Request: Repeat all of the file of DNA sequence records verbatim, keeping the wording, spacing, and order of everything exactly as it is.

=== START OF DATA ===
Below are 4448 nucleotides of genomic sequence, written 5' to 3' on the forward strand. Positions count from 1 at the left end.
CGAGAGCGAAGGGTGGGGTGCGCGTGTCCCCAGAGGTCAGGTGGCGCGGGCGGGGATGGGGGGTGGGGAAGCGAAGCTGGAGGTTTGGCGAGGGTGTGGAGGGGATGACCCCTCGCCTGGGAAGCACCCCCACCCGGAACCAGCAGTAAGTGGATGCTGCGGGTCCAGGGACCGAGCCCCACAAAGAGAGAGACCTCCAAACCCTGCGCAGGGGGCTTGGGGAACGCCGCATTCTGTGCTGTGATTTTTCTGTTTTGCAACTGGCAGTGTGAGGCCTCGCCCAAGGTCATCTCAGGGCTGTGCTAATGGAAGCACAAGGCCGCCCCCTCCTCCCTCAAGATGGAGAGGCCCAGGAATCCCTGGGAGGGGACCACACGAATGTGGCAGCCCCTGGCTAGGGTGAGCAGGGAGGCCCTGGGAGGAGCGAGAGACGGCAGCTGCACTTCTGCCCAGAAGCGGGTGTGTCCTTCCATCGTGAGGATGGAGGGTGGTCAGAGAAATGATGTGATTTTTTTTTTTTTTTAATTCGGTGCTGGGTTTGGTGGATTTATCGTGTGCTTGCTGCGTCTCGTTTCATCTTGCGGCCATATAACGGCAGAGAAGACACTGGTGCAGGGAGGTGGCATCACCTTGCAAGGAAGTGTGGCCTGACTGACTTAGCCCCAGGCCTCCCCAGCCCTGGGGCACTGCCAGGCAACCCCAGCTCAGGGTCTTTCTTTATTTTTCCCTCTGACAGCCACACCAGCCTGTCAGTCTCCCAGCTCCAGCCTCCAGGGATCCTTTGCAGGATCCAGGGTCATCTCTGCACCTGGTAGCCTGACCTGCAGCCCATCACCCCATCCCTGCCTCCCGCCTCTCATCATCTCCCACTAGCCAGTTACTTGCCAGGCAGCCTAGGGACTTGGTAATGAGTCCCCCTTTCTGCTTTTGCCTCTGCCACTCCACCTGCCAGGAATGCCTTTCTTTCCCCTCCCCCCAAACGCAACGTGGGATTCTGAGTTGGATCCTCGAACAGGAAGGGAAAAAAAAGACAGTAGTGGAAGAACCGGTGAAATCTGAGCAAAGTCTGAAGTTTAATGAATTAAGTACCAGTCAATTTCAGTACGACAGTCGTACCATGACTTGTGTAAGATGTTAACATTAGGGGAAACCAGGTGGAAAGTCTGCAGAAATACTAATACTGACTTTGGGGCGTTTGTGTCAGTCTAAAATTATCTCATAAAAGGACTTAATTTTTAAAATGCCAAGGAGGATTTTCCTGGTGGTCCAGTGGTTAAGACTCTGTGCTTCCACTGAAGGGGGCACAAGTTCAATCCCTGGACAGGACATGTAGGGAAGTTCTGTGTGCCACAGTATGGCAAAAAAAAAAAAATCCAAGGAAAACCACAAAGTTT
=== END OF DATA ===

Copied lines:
Below are 4448 nucleotides of genomic sequence, written 5' to 3' on the forward strand. Positions count from 1 at the left end.
CGAGAGCGAAGGGTGGGGTGCGCGTGTCCCCAGAGGTCAGGTGGCGCGGGCGGGGATGGGGGGTGGGGAAGCGAAGCTGGAGGTTTGGCGAGGGTGTGGAGGGGATGACCCCTCGCCTGGGAAGCACCCCCACCCGGAACCAGCAGTAAGTGGATGCTGCGGGTCCAGGGACCGAGCCCCACAAAGAGAGAGACCTCCAAACCCTGCGCAGGGGGCTTGGGGAACGCCGCATTCTGTGCTGTGATTTTTCTGTTTTGCAACTGGCAGTGTGAGGCCTCGCCCAAGGTCATCTCAGGGCTGTGCTAATGGAAGCACAAGGCCGCCCCCTCCTCCCTCAAGATGGAGAGGCCCAGGAATCCCTGGGAGGGGACCACACGAATGTGGCAGCCCCTGGCTAGGGTGAGCAGGGAGGCCCTGGGAGGAGCGAGAGACGGCAGCTGCACTTCTGCCCAGAAGCGGGTGTGTCCTTCCATCGTGAGGATGGAGGGTGGTCAGAGAAATGATGTGATTTTTTTTTTTTTTTAATTCGGTGCTGGGTTTGGTGGATTTATCGTGTGCTTGCTGCGTCTCGTTTCATCTTGCGGCCATATAACGGCAGAGAAGACACTGGTGCAGGGAGGTGGCATCACCTTGCAAGGAAGTGTGGCCTGACTGACTTAGCCCCAGGCCTCCCCAGCCCTGGGGCACTGCCAGGCAACCCCAGCTCAGGGTCTTTCTTTATTTTTCCCTCTGACAGCCACACCAGCCTGTCAGTCTCCCAGCTCCAGCCTCCAGGGATCCTTTGCAGGATCCAGGGTCATCTCTGCACCTGGTAGCCTGACCTGCAGCCCATCACCCCATCCCTGCCTCCCGCCTCTCATCATCTCCCACTAGCCAGTTACTTGCCAGGCAGCCTAGGGACTTGGTAATGAGTCCCCCTTTCTGCTTTTGCCTCTGCCACTCCACCTGCCAGGAATGCCTTTCTTTCCCCTCCCCCCAAACGCAACGTGGGATTCTGAGTTGGATCCTCGAACAGGAAGGGAAAAAAAAGACAGTAGTGGAAGAACCGGTGAAATCTGAGCAAAGTCTGAAGTTTAATGAATTAAGTACCAGTCAATTTCAGTACGACAGTCGTACCATGACTTGTGTAAGATGTTAACATTAGGGGAAACCAGGTGGAAAGTCTGCAGAAATACTAATACTGACTTTGGGGCGTTTGTGTCAGTCTAAAATTATCTCATAAAAGGACTTAATTTTTAAAATGCCAAGGAGGATTTTCCTGGTGGTCCAGTGGTTAAGACTCTGTGCTTCCACTGAAGGGGGCACAAGTTCAATCCCTGGACAGGACATGTAGGGAAGTTCTGTGTGCCACAGTATGGCAAAAAAAAAAAAATCCAAGGAAAACCACAAAGTTT